How to Think Better: career change

I had coffee with a new acquaintance and she used the words “hard” and “difficult” at least three dozen times in a 30-minute period. I know because I started counting after the first few.

Holding up a mirror

Now, before you think I’m mean-spirited, I started counting because I wanted to give her constructive feedback. With compassion, but also with a kick in the pants, I wanted to hold up a mirror for her.

Sometimes that’s the greatest gift we can give someone: To hold up a mirror and reflect back what we hear them saying.

A “hard” and “difficult” career change

In this particular instance, the woman—let’s call her Jan—is in the midst of a self-described “hard” and “difficult” career change that’s turning out to be, well…hard and difficult. Jan had asked me to help her get unstuck and move forward with her career change.

I’ve learned four important truths when making a big change:

  1. Language matters. Our words can be a self-fulfilling prophecy, so we have to be careful and intentional about how we characterize our circumstances.
  2. When we’re only focused on what’s hard and difficult, we easily miss out on what’s easy and simple. In other words: When we look for what’s right, we see more and more of it. When we focus on what’s wrong, it becomes all we can see.
  3. We have a choice about where we are on the continuum of energy. On one end is flow, serendipity, and motivated, engaged focus. On the other end of the energy continuum is stuck, stalled, and stagnant. Where do you want to be energy-wise when making a significant life change?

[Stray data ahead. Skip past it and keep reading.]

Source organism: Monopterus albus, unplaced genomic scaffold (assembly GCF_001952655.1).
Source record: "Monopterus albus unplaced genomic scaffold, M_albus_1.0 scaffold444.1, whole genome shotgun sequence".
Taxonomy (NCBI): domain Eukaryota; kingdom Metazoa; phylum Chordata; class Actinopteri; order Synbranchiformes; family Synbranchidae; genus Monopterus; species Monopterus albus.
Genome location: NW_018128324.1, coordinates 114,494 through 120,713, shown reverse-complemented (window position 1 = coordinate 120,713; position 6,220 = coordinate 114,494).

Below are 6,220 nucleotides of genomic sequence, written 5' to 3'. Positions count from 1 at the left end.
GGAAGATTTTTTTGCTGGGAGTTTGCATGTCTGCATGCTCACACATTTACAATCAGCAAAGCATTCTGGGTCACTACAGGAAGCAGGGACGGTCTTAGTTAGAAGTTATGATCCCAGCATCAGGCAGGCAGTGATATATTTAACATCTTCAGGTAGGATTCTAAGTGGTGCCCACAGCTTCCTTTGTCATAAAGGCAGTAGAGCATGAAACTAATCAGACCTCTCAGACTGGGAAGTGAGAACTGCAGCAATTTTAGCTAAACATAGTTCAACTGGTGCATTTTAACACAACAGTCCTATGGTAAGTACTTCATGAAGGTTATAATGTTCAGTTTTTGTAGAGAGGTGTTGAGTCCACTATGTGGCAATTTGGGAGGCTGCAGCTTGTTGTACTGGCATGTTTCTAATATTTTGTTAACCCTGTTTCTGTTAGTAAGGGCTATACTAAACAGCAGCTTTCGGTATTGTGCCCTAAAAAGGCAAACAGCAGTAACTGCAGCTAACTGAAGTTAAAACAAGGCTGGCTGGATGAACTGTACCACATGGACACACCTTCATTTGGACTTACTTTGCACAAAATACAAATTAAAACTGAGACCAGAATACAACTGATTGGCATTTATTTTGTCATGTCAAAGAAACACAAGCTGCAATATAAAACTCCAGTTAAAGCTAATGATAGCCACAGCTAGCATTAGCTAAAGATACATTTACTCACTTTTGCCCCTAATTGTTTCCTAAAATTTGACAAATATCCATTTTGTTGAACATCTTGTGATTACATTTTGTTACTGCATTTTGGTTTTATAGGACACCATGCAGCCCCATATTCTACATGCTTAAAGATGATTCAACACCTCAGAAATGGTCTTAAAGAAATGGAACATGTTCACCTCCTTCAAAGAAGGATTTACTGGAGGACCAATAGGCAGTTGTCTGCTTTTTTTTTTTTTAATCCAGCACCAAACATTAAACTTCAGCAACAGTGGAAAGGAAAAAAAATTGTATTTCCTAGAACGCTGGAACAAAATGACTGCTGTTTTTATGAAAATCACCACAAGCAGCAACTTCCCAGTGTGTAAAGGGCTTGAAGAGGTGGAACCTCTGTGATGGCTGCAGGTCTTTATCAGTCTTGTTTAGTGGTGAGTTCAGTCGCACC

4. We’re not at our most creative and resourceful when we’re telling our story of woe. Trying to do something new or outside our comfort zone, like making a drastic career change, needs us firing on all cylinders. We can’t afford to cut ourselves off from our inherent creativity and resourcefulness.

The shift

Jan initially bristled, felt defensive, and held tight to her characterization: Her career transition was, indeed, hard and difficult.

After a couple minutes rooted in that conviction, Jan sat back in her chair, took a deep breath, slowly smiled, and said: This all would be so much easier if I stopped focusing on how hard it is!

Something shifted.

Before you roll your eyes and think I live in fantasy land: I don’t believe simply thinking things will be easy makes them easy. But I know for certain thinking they’ll be hard doesn’t make them easier either.

Holding up the mirror brought into focus for Jan how characterizing her career change as “hard” and “difficult” wasn’t serving her. This begged the question what would serve her better—which is always a great question to ask.

What would become apparent if someone held a mirror up and reflected back what they hear you saying?